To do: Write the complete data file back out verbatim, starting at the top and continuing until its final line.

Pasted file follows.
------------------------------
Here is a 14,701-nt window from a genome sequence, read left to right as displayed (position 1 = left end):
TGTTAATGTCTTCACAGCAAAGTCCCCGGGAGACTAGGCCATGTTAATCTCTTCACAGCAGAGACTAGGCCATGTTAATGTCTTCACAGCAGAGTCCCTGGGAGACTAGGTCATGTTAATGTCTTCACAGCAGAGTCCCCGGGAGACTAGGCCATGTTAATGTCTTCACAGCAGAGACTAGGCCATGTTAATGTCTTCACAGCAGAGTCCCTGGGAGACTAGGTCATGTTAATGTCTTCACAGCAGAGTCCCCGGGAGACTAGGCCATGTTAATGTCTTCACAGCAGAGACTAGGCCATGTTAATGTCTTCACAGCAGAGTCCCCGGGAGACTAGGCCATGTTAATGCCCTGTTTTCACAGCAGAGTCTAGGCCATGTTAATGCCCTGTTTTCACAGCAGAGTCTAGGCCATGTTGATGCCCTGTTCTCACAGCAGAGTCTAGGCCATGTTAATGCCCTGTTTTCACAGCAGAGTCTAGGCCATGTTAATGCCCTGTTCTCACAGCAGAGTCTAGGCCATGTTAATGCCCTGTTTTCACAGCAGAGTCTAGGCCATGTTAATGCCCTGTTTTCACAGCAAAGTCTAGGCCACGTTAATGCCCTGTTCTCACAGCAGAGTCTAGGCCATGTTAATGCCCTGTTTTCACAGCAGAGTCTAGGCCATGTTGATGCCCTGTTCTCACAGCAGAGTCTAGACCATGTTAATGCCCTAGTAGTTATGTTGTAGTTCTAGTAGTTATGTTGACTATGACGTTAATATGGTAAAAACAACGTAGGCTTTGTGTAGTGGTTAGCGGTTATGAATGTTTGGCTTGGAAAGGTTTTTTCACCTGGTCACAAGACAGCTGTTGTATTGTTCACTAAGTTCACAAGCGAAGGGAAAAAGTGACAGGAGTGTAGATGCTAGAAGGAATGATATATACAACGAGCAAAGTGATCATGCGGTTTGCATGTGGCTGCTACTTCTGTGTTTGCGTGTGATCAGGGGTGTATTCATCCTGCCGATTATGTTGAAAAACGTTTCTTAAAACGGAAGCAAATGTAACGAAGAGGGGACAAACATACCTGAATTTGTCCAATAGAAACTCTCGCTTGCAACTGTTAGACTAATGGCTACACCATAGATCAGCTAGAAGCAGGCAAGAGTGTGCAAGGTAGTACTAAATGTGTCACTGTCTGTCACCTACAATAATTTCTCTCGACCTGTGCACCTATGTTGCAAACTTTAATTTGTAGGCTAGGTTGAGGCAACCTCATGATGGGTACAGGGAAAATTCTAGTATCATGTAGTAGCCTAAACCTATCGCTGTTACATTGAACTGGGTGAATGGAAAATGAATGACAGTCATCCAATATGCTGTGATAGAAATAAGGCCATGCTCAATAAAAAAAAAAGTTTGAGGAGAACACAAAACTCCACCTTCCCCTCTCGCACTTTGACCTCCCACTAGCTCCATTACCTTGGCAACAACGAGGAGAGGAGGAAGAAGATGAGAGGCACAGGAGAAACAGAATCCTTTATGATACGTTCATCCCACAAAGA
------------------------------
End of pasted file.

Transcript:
Here is a 14,701-nt window from a genome sequence, read left to right as displayed (position 1 = left end):
TGTTAATGTCTTCACAGCAAAGTCCCCGGGAGACTAGGCCATGTTAATCTCTTCACAGCAGAGACTAGGCCATGTTAATGTCTTCACAGCAGAGTCCCTGGGAGACTAGGTCATGTTAATGTCTTCACAGCAGAGTCCCCGGGAGACTAGGCCATGTTAATGTCTTCACAGCAGAGACTAGGCCATGTTAATGTCTTCACAGCAGAGTCCCTGGGAGACTAGGTCATGTTAATGTCTTCACAGCAGAGTCCCCGGGAGACTAGGCCATGTTAATGTCTTCACAGCAGAGACTAGGCCATGTTAATGTCTTCACAGCAGAGTCCCCGGGAGACTAGGCCATGTTAATGCCCTGTTTTCACAGCAGAGTCTAGGCCATGTTAATGCCCTGTTTTCACAGCAGAGTCTAGGCCATGTTGATGCCCTGTTCTCACAGCAGAGTCTAGGCCATGTTAATGCCCTGTTTTCACAGCAGAGTCTAGGCCATGTTAATGCCCTGTTCTCACAGCAGAGTCTAGGCCATGTTAATGCCCTGTTTTCACAGCAGAGTCTAGGCCATGTTAATGCCCTGTTTTCACAGCAAAGTCTAGGCCACGTTAATGCCCTGTTCTCACAGCAGAGTCTAGGCCATGTTAATGCCCTGTTTTCACAGCAGAGTCTAGGCCATGTTGATGCCCTGTTCTCACAGCAGAGTCTAGACCATGTTAATGCCCTAGTAGTTATGTTGTAGTTCTAGTAGTTATGTTGACTATGACGTTAATATGGTAAAAACAACGTAGGCTTTGTGTAGTGGTTAGCGGTTATGAATGTTTGGCTTGGAAAGGTTTTTTCACCTGGTCACAAGACAGCTGTTGTATTGTTCACTAAGTTCACAAGCGAAGGGAAAAAGTGACAGGAGTGTAGATGCTAGAAGGAATGATATATACAACGAGCAAAGTGATCATGCGGTTTGCATGTGGCTGCTACTTCTGTGTTTGCGTGTGATCAGGGGTGTATTCATCCTGCCGATTATGTTGAAAAACGTTTCTTAAAACGGAAGCAAATGTAACGAAGAGGGGACAAACATACCTGAATTTGTCCAATAGAAACTCTCGCTTGCAACTGTTAGACTAATGGCTACACCATAGATCAGCTAGAAGCAGGCAAGAGTGTGCAAGGTAGTACTAAATGTGTCACTGTCTGTCACCTACAATAATTTCTCTCGACCTGTGCACCTATGTTGCAAACTTTAATTTGTAGGCTAGGTTGAGGCAACCTCATGATGGGTACAGGGAAAATTCTAGTATCATGTAGTAGCCTAAACCTATCGCTGTTACATTGAACTGGGTGAATGGAAAATGAATGACAGTCATCCAATATGCTGTGATAGAAATAAGGCCATGCTCAATAAAAAAAAAAGTTTGAGGAGAACACAAAACTCCACCTTCCCCTCTCGCACTTTGACCTCCCACTAGCTCCATTACCTTGGCAACAACGAGGAGAGGAGGAAGAAGATGAGAGGCACAGGAGAAACAGAATCCTTTATGATACGTTCATCCCACAAAGA